WERTE: Have you organised a division of labour?

 

CH: In the early days, we never used to split responsibilities. But then, the firm wasn’t nearly as complex as it is now. We are far more structured nowadays. Max has a clearly defined remit, also with regard to external management.

 

GH: His time spent in Singapore and building up the Asian market gave Max the opportunity to look at the parent company from the outside and gain a range of new insights. So we asked him to examine the structure of the firm in detail and to reorganise it where necessary. And he’s done just that.

 

MH: We managed to establish a logical structure and then work together intensively to fine-tune it. It was like a design process. I like tweaking and tinkering with something to make a coherent whole. The result is a modern C-level structure. It seems that my initial notion of studying product design wasn’t quite so far-fetched after all! 

 

CH: It also stood to reason that a family member should take responsibility for Human Resources at Board level, with a view to underscoring its significance within the firm. That’s another answer to your first question: one of the characteristics of a family business is that it takes special care of its employees. They are our greatest asset and form the basis for our success.

 

WERTE: The work-life balance is an issue in many companies. Some older folk may not think so, but it’s very important to the younger ones. Where do you stand?

 

GH: Today’s generation attaches much greater importance to family than ours did. Our fathers raised us to always put the company first. Today, work and family have equal status.

 

MH: I take a very transparent approach and try to balance work and home life fairly. You learn a lot when you constantly have to decide where your priorities lie. We have to show flexibility here if we want to continue to foster and train new talent.

 

"Letting go is the biggest challenge at the end of a professional career."

Claus Heinemann

WERTE: How important is it to let go? Is there a defined point when you let Max go it alone?

 

CH: I admit that it’s not easy to retire from active business life. But the trust that we have in Max certainly justifies us letting go. It would be a problem if he weren’t quite so able.

 

MH: I’m not putting you under any pressure to let go. It would be very dull for me if you were both to say tomorrow that you wouldn’t come in regularly any more. Quite apart from which, this is really the first opportunity we’ve had to work together. We’re talking about a generational transition, rather than a sudden change. It sounds more realistic.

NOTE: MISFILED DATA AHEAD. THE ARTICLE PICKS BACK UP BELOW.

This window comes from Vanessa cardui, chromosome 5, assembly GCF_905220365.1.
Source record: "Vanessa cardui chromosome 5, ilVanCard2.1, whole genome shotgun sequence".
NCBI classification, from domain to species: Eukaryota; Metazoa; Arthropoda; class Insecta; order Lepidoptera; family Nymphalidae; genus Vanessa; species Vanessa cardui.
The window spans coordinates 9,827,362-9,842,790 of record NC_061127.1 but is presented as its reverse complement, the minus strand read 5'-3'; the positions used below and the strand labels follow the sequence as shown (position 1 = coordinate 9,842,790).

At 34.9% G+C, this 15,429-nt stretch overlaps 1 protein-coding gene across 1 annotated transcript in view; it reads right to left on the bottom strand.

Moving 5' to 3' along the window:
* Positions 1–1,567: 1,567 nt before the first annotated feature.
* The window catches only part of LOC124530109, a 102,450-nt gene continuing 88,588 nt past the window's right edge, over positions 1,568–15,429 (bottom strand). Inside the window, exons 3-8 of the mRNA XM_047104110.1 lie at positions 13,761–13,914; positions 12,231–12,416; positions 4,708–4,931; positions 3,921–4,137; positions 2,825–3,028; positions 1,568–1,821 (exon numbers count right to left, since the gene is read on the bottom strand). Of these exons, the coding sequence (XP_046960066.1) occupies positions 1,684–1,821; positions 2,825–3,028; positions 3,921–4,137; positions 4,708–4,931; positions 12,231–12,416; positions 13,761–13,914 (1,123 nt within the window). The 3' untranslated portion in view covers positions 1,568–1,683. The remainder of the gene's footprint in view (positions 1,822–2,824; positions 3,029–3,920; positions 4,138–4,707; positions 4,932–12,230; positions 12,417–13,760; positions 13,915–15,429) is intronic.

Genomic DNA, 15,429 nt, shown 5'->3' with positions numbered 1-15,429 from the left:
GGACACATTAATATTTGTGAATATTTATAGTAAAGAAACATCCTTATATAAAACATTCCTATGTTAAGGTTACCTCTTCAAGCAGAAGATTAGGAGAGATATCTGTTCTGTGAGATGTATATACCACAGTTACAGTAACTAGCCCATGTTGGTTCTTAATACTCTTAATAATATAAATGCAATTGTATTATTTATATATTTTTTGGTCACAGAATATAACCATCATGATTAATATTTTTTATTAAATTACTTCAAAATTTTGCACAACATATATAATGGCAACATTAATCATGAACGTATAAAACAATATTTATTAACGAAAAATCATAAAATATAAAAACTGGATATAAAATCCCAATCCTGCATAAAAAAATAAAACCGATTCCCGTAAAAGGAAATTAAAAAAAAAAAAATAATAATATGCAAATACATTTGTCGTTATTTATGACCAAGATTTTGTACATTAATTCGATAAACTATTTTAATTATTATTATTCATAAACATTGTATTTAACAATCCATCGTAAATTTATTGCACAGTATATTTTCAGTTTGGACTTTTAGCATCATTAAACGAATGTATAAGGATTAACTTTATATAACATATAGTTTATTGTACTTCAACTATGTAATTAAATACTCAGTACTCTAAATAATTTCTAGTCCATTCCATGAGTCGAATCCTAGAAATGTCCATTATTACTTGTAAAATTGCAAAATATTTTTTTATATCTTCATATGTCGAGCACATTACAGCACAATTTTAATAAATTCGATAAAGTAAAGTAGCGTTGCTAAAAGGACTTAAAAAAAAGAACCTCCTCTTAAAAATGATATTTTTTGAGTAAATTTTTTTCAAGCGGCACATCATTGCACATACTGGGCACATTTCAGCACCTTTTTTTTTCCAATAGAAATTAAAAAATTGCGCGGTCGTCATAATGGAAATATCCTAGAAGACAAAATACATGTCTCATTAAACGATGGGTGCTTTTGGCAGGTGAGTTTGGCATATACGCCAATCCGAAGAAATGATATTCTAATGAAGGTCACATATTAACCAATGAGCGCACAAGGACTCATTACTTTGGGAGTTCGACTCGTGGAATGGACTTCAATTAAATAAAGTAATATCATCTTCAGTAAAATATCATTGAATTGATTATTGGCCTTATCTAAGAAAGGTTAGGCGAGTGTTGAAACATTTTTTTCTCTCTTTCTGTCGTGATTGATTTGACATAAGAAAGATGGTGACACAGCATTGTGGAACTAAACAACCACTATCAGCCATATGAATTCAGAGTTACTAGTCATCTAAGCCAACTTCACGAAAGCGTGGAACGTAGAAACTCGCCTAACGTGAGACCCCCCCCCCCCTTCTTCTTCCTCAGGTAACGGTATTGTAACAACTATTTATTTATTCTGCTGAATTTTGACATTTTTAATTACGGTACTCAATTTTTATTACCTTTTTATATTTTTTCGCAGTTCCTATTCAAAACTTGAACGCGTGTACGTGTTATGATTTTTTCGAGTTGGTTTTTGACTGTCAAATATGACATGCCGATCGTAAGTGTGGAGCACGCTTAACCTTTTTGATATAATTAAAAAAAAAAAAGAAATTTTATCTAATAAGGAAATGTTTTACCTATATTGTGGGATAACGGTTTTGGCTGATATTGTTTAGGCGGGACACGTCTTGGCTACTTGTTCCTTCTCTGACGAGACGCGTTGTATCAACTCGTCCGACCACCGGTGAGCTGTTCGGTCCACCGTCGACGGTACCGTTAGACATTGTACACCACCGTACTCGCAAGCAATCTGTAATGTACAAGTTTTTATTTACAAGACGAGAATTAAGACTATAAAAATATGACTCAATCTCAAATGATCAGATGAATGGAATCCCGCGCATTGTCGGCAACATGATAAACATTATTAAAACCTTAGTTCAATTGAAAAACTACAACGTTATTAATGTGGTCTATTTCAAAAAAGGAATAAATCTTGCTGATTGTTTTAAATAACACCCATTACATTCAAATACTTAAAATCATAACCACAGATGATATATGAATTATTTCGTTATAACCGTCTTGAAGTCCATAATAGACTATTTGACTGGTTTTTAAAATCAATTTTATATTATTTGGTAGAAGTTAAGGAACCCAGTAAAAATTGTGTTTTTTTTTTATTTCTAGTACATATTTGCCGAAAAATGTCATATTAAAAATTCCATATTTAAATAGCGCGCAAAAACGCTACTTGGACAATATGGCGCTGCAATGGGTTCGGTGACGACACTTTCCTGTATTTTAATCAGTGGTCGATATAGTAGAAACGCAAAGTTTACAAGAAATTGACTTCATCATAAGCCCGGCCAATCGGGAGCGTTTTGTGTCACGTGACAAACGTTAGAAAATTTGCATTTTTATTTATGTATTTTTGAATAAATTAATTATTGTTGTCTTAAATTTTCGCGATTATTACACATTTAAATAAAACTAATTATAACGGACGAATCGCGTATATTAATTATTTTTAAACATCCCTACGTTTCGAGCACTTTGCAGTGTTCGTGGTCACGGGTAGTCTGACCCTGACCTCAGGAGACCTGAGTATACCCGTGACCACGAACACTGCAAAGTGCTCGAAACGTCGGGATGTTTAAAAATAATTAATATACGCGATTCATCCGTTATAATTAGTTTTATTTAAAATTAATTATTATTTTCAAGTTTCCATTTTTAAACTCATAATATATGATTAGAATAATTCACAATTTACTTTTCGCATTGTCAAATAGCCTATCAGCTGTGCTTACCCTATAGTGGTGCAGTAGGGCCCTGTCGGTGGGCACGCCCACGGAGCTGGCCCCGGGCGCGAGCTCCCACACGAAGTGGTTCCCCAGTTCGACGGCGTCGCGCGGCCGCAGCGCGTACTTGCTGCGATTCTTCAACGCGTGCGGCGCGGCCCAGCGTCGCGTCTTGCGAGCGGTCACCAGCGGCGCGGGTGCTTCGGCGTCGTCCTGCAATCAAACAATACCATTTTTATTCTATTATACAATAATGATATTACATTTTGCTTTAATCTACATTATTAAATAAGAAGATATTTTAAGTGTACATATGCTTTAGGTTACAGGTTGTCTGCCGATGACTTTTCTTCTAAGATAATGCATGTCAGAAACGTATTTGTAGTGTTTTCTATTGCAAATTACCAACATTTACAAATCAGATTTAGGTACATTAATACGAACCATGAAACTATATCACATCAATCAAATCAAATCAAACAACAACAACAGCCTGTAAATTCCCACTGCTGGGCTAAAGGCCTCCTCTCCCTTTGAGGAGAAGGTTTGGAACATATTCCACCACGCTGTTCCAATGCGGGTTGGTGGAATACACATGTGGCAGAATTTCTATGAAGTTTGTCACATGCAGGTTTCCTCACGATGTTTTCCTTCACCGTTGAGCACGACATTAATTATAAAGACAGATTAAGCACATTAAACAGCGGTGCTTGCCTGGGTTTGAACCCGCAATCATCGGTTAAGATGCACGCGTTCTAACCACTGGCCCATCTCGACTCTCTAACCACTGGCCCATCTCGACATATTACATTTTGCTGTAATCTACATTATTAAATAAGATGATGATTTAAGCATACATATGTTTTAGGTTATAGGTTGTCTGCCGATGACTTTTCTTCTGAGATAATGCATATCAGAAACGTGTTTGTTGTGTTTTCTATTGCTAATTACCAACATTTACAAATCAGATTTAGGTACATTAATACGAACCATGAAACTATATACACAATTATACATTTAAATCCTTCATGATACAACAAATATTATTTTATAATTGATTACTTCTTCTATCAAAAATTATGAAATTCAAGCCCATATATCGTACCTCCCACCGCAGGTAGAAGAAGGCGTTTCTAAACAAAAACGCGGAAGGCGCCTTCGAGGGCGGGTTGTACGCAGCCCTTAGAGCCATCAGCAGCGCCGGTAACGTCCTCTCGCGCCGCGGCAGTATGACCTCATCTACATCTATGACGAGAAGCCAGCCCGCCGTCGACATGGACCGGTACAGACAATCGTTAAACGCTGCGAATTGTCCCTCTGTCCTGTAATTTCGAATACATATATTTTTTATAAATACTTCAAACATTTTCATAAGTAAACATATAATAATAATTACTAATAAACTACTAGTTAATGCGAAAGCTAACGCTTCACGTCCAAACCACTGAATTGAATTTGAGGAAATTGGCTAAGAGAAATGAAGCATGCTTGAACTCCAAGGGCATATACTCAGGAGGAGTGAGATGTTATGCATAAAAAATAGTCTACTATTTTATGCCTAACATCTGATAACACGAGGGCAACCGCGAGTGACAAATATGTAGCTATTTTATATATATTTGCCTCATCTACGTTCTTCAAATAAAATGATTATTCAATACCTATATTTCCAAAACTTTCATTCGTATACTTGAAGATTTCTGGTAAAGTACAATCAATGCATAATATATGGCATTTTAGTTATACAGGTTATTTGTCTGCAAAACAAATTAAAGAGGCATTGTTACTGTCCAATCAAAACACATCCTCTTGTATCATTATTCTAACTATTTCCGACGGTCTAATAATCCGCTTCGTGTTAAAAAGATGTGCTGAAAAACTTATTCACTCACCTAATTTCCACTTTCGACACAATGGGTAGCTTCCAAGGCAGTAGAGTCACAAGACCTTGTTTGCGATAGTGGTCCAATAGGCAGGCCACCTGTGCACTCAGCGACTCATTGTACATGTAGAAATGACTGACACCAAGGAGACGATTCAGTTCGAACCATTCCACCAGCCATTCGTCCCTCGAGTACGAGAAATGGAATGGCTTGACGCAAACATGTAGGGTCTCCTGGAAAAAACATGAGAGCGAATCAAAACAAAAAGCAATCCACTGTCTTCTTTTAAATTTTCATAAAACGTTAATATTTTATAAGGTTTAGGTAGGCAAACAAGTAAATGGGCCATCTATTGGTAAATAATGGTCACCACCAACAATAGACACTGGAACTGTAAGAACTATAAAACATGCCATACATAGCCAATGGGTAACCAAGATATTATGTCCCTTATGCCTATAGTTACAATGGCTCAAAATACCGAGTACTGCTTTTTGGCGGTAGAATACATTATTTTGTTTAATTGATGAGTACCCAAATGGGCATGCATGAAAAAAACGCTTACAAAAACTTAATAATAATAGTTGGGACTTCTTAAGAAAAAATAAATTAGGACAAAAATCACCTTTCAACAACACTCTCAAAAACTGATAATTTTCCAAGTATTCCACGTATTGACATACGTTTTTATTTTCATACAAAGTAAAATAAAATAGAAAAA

GH: It’s easier for me to let go – easier than for my cousin. His daughter, who will probably come into the firm, isn’t here yet. My son has been with us for ten years, which really brings it home to me that I am part of the past – or at least not part of the future. How could I find it difficult to let go when I look at Max and see how well he is doing?

 

CH: This letting go is the biggest challenge as you approach the end of a professional career. It takes a lot of effort. You have put your heart and soul into working for – and with – the business. 

 

WERTE: What do you admire in one another?

 

MH: Even as a young boy, I learnt from my father that trust and generosity create a good culture. You can feel it throughout the firm. And it took me very little time to discover that my uncle is no different.

 

GH: I’ve observed that my son can be less emotional than I am at times. He makes more rational decisions. I admire him for that.

 

CH: My cousin is my best friend. We have had a very harmonious relationship in our forty years of working together. But he’s more willing to compromise than I am. I admire Max’s structured approach. He spotted the firm’s weaknesses from the outside and is now contributing all kinds of fresh ideas.

 

This article first appeared in the May 2020 edition of WERTE, the client magazine of Deutsche Bank Wealth Management. You can read more from the magazine at werte.com

 

Company profile: Gebr. Heinemann

Founded in 1879, the company has grown over five generations to become one of the most important retailers and distributors in the travel market. Forty million people a year shop at their airport or cruise ship outlets for perfume, spirits and accessories. Gebr. Heinemann operates in over 100 countries.